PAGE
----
John Ashbery's translation of Illuminations reviewed in Boston Review
Robert Huddleston reviews Ashbery's translation of Rimbaud’s Illuminations, from Boston Review. I’m interested in how Huddleston characterizes Ashbery here (“Ashbery is a rationalist, even a phenomenologist of language”). I love that idea of Ashbery of a rationalist. I’ve always thought of his as a/the poster child for the power of the irrational imagination. Huddleston writes:
At first glance, Ashbery seems like a perfect match for Rimbaud. I would emphasize seems because dans l’occurrence, as the French say, there is something fishy about this “Dancing With the Stars” model of translation.
But first we should consider the dance card: Ashbery himself was something of a prodigy, winning the Yale Younger Poets Prize for Some Trees at 29. He is especially notable for being the only poet ever to win the so-called Triple Crown of poetry (the Pulitzer Prize, National Book Award, and the National Book Critics’ Circle Award) in a single year for his collection Self-Portrait in a Convex Mirror (1975). If one measures success by accolades, then Ashbery is Secretariat. Perhaps more surprising, he has also amassed considerable outsider cachet despite this formidable record of insider approval. Ashbery is one of the few “mainstream” poets who is also a darling of the avant-garde.
But for this reason, Ashbery presents an interesting tension with Rimbaud. Imagine an alternate reality where Rimbaud progresses from enfant terrible to celebrated literary elder statesman (“a sixty-year-old smiling public man,” in Yeats’s wonderful phrase) and you would have John Ashbery. But you can’t really imagine it, can you? For then he wouldn’t be Rimbaud. Ashbery is a rationalist, even a phenomenologist of language, tracing the inward contours of perception, the hesitations, digressions, and aporias of thought, which makes him beloved by postmodernists. Rimbaud believed in the “Alchemy of the Verb.” As Claudel observed, the word “like,” that copula of symmetry keeping things intact and in place, approximating without joining, hardly ever appears in his poetry. If Rimbaud is postmodern, he is so by blurring boundaries and yoking heterogeneous elements together by violence. As he wrote to Paul Demeny, in order to be a poet “one must . . . be a visionary, make oneself a visionary through a long, prodigious and rational disordering of all the senses.” We live now in an unvisionary age, and Ashbery is its poet laureate.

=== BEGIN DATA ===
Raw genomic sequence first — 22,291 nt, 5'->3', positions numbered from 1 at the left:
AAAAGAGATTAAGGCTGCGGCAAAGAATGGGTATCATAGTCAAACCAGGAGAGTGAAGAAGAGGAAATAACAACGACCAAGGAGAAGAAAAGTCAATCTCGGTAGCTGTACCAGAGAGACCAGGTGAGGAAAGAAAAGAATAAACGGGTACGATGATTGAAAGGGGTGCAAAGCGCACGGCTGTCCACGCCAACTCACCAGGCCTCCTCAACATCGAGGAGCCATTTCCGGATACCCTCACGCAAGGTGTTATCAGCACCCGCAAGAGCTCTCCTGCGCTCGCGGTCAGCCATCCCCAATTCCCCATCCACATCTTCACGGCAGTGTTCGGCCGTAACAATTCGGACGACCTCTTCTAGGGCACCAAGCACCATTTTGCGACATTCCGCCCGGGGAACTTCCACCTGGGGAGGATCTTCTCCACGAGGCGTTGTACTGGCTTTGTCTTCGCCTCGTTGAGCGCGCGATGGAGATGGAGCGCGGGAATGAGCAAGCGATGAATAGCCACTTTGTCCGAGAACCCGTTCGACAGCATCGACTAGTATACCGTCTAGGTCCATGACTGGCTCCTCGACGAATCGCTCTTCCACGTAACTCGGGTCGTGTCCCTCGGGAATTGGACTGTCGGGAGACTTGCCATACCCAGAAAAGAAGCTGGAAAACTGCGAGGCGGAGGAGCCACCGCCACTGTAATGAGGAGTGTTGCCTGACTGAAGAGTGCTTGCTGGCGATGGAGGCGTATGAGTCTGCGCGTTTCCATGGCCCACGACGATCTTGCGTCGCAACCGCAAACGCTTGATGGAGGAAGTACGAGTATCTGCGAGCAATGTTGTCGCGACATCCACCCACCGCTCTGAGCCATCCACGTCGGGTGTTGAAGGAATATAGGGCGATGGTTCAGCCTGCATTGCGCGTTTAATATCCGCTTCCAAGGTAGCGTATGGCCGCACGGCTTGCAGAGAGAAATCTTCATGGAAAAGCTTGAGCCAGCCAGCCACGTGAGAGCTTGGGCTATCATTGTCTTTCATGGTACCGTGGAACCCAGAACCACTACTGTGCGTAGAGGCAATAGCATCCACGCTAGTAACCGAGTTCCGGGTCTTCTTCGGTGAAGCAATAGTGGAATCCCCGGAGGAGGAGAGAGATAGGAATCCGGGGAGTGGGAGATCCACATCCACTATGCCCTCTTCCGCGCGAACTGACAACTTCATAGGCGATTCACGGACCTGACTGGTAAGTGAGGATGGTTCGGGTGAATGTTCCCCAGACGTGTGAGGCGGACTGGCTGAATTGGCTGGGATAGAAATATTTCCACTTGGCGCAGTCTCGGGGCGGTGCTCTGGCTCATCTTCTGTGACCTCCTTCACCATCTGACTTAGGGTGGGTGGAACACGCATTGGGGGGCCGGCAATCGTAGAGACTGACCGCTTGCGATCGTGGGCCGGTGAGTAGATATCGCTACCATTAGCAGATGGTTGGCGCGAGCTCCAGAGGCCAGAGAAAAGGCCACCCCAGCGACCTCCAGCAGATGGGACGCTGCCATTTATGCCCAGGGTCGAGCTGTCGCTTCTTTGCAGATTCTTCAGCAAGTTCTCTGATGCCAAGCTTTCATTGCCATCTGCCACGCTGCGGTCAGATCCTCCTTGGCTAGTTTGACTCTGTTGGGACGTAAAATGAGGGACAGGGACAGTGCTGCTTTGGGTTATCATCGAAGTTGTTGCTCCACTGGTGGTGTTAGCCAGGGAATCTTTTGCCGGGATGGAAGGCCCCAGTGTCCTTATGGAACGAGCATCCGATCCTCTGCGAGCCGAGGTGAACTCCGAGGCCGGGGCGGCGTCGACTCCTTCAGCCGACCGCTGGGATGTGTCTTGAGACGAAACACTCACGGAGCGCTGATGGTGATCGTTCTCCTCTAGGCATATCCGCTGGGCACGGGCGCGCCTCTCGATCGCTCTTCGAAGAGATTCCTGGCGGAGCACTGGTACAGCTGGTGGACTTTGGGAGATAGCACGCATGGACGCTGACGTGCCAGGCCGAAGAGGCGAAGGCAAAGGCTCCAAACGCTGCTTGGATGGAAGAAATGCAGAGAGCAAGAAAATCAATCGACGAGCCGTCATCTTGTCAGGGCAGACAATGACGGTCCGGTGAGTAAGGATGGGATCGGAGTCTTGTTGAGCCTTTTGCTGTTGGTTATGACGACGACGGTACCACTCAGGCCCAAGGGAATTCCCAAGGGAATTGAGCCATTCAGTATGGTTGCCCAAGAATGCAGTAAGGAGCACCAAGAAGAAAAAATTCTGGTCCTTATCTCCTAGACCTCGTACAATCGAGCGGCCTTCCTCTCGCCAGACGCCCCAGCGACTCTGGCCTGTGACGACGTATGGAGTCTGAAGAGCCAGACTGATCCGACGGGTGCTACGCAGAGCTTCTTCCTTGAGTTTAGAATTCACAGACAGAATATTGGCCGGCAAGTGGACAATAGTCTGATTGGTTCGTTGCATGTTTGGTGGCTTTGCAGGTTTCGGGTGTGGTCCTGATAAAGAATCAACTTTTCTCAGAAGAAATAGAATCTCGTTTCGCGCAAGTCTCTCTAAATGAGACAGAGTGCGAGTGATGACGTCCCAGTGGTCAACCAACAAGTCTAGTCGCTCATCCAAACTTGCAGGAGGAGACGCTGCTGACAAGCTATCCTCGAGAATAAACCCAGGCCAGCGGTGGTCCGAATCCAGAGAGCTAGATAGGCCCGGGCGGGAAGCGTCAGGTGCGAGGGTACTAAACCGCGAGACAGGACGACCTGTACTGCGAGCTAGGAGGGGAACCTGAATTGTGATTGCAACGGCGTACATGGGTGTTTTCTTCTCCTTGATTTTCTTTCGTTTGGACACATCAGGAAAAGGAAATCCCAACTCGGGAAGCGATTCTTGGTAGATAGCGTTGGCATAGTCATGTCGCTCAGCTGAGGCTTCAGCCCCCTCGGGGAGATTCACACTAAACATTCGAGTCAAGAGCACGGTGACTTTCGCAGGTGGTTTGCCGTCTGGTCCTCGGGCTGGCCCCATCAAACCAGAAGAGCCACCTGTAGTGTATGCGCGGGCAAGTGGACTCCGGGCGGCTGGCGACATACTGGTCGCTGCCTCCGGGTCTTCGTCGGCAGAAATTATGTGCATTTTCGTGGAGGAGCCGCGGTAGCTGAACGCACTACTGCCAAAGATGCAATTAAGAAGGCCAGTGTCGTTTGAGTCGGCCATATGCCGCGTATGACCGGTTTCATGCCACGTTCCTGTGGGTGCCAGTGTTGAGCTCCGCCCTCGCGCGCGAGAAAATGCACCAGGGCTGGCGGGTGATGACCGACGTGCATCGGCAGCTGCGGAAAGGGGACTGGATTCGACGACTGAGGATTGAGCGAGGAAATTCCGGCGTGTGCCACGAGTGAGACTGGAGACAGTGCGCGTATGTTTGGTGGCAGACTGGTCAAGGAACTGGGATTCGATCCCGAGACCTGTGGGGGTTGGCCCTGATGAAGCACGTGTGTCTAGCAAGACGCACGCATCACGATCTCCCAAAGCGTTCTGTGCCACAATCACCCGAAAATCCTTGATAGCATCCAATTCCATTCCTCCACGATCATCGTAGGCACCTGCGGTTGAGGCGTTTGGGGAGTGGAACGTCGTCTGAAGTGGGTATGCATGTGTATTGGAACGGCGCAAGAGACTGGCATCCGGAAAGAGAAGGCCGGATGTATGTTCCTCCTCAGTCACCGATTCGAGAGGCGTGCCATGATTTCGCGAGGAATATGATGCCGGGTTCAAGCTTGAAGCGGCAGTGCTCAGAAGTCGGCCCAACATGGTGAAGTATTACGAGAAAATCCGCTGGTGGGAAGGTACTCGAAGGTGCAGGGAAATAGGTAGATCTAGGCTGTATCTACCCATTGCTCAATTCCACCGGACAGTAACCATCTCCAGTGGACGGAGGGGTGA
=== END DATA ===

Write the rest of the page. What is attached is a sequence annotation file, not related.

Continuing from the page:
You can read the full review here: